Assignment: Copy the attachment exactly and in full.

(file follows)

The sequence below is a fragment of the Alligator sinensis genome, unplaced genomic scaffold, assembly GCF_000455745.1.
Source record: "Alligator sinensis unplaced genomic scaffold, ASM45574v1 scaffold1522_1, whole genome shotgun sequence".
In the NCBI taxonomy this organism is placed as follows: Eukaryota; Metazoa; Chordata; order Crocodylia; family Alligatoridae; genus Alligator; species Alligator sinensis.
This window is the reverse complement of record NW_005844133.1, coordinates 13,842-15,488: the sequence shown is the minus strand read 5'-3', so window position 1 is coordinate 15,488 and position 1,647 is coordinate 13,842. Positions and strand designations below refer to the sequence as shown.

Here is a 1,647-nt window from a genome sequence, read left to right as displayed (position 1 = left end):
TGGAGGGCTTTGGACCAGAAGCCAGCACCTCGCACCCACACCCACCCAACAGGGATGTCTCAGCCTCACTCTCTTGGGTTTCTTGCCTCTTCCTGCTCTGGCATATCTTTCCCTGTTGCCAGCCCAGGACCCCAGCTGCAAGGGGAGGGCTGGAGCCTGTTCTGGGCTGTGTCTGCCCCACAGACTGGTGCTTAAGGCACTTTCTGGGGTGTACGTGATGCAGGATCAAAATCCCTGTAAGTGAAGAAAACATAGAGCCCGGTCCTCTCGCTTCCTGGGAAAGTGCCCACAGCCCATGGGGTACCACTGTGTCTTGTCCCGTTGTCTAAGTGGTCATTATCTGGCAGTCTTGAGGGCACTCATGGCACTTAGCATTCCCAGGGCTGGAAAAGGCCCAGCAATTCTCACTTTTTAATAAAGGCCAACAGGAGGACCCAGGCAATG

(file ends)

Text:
The sequence below is a fragment of the Alligator sinensis genome, unplaced genomic scaffold, assembly GCF_000455745.1.
Source record: "Alligator sinensis unplaced genomic scaffold, ASM45574v1 scaffold1522_1, whole genome shotgun sequence".
In the NCBI taxonomy this organism is placed as follows: Eukaryota; Metazoa; Chordata; order Crocodylia; family Alligatoridae; genus Alligator; species Alligator sinensis.
This window is the reverse complement of record NW_005844133.1, coordinates 13,842-15,488: the sequence shown is the minus strand read 5'-3', so window position 1 is coordinate 15,488 and position 1,647 is coordinate 13,842. Positions and strand designations below refer to the sequence as shown.

Here is a 1,647-nt window from a genome sequence, read left to right as displayed (position 1 = left end):
TGGAGGGCTTTGGACCAGAAGCCAGCACCTCGCACCCACACCCACCCAACAGGGATGTCTCAGCCTCACTCTCTTGGGTTTCTTGCCTCTTCCTGCTCTGGCATATCTTTCCCTGTTGCCAGCCCAGGACCCCAGCTGCAAGGGGAGGGCTGGAGCCTGTTCTGGGCTGTGTCTGCCCCACAGACTGGTGCTTAAGGCACTTTCTGGGGTGTACGTGATGCAGGATCAAAATCCCTGTAAGTGAAGAAAACATAGAGCCCGGTCCTCTCGCTTCCTGGGAAAGTGCCCACAGCCCATGGGGTACCACTGTGTCTTGTCCCGTTGTCTAAGTGGTCATTATCTGGCAGTCTTGAGGGCACTCATGGCACTTAGCATTCCCAGGGCTGGAAAAGGCCCAGCAATTCTCACTTTTTAATAAAGGCCAACAGGAGGACCCAGGCAATG